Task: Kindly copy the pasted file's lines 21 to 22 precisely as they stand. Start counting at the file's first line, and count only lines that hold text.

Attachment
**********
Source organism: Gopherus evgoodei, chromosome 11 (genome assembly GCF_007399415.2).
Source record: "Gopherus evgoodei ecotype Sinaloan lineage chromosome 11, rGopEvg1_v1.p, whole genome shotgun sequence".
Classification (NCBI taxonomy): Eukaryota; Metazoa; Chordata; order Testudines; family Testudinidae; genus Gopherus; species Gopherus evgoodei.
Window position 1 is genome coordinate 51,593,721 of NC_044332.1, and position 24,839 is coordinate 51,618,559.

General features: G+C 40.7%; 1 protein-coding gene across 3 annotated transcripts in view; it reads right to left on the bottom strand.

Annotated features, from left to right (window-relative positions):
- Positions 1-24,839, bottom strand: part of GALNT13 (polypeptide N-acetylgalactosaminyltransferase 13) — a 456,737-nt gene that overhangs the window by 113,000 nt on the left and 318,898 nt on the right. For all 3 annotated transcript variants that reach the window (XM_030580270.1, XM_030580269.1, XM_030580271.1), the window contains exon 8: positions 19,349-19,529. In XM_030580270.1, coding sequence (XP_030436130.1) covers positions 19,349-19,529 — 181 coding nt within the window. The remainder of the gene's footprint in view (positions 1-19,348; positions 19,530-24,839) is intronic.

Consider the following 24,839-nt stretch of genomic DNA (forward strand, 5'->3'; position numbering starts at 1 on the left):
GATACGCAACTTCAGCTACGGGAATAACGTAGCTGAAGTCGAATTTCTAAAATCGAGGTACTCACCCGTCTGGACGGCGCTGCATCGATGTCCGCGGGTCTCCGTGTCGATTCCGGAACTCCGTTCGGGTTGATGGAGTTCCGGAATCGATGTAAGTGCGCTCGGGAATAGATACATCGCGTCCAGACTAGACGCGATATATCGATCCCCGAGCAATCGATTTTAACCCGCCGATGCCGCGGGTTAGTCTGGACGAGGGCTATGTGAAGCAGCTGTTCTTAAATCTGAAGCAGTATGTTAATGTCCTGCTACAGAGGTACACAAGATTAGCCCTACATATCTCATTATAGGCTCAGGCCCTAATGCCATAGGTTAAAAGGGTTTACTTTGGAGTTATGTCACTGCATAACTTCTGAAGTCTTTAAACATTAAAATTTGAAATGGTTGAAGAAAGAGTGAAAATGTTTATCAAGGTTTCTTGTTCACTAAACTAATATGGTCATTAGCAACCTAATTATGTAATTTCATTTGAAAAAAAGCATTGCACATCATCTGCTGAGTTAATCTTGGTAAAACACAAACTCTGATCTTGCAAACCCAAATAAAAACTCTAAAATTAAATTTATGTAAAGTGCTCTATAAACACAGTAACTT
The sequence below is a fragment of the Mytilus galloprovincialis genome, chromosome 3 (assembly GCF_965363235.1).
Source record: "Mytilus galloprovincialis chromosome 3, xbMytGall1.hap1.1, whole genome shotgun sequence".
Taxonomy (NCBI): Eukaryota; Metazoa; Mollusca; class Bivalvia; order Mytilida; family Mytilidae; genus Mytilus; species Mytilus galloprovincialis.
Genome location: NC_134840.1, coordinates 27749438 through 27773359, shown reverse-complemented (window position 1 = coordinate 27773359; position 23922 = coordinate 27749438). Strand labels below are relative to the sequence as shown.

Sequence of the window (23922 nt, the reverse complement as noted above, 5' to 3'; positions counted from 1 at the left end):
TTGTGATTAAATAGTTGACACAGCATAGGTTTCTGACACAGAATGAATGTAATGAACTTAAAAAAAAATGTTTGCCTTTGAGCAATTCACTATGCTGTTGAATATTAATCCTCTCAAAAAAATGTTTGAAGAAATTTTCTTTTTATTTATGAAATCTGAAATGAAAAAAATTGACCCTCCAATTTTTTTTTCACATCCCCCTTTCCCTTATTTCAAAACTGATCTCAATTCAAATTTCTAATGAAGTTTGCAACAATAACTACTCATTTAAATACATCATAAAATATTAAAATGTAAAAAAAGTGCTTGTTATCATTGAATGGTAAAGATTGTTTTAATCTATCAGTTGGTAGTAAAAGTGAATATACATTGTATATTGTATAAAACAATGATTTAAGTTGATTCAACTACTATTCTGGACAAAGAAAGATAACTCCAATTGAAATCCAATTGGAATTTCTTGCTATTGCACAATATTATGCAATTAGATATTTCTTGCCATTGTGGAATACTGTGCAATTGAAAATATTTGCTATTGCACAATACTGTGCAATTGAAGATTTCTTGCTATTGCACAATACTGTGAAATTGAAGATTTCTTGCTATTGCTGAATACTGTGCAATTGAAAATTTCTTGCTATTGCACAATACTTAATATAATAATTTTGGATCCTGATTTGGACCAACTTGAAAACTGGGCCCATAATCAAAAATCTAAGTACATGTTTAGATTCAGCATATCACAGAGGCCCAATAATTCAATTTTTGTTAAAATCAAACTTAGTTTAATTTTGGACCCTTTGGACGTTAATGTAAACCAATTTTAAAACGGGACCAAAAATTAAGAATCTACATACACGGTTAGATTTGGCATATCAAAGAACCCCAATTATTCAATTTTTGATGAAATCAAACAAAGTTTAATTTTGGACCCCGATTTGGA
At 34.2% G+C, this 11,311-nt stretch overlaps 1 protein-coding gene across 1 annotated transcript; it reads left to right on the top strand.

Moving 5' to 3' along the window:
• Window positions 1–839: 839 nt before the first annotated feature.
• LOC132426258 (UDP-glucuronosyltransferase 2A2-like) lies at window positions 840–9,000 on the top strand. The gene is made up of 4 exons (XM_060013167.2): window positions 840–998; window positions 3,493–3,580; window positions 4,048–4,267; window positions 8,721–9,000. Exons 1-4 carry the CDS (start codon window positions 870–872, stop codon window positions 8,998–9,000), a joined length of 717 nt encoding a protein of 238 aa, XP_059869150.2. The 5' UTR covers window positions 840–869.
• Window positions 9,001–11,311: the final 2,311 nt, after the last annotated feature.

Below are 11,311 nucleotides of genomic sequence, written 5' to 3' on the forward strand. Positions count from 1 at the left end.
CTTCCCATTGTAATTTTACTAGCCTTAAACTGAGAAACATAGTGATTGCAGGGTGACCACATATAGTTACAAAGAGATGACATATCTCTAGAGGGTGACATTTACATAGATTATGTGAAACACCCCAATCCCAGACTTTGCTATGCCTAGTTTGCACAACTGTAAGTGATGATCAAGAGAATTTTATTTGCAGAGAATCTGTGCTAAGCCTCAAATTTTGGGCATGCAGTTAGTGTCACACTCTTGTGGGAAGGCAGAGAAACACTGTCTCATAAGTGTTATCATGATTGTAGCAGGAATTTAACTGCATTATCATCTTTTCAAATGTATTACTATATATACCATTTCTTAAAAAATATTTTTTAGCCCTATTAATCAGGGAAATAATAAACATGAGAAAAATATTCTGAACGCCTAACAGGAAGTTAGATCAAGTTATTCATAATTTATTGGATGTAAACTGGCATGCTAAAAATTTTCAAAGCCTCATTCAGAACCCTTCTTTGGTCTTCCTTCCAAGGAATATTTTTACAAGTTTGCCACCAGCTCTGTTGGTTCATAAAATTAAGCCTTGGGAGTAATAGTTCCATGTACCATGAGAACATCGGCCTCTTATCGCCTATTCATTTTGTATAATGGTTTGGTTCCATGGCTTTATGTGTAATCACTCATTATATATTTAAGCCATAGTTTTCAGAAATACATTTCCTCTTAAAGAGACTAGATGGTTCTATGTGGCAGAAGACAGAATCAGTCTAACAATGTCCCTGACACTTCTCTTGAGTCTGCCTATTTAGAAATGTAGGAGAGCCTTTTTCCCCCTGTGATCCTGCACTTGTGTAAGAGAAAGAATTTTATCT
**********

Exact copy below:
Below are 11,311 nucleotides of genomic sequence, written 5' to 3' on the forward strand. Positions count from 1 at the left end.
CTTCCCATTGTAATTTTACTAGCCTTAAACTGAGAAACATAGTGATTGCAGGGTGACCACATATAGTTACAAAGAGATGACATATCTCTAGAGGGTGACATTTACATAGATTATGTGAAACACCCCAATCCCAGACTTTGCTATGCCTAGTTTGCACAACTGTAAGTGATGATCAAGAGAATTTTATTTGCAGAGAATCTGTGCTAAGCCTCAAATTTTGGGCATGCAGTTAGTGTCACACTCTTGTGGGAAGGCAGAGAAACACTGTCTCATAAGTGTTATCATGATTGTAGCAGGAATTTAACTGCATTATCATCTTTTCAAATGTATTACTATATATACCATTTCTTAAAAAATATTTTTTAGCCCTATTAATCAGGGAAATAATAAACATGAGAAAAATATTCTGAACGCCTAACAGGAAGTTAGATCAAGTTATTCATAATTTATTGGATGTAAACTGGCATGCTAAAAATTTTCAAAGCCTCATTCAGAACCCTTCTTTGGTCTTCCTTCCAAGGAATATTTTTACAAGTTTGCCACCAGCTCTGTTGGTTCATAAAATTAAGCCTTGGGAGTAATAGTTCCATGTACCATGAGAACATCGGCCTCTTATCGCCTATTCATTTTGTATAATGGTTTGGTTCCATGGCTTTATGTGTAATCACTCATTATATATTTAAGCCATAGTTTTCAGAAATACATTTCCTCTTAAAGAGACTAGATGGTTCTATGTGGCAGAAGACAGAATCAGTCTAACAATGTCCCTGACACTTCTCTTGAGTCTGCCTATTTAGAAATGTAGGAGAGCCTTTTTCCCCCTGTGATCCTGCACTTGTGTAAGAGAAAGAATTTTATCT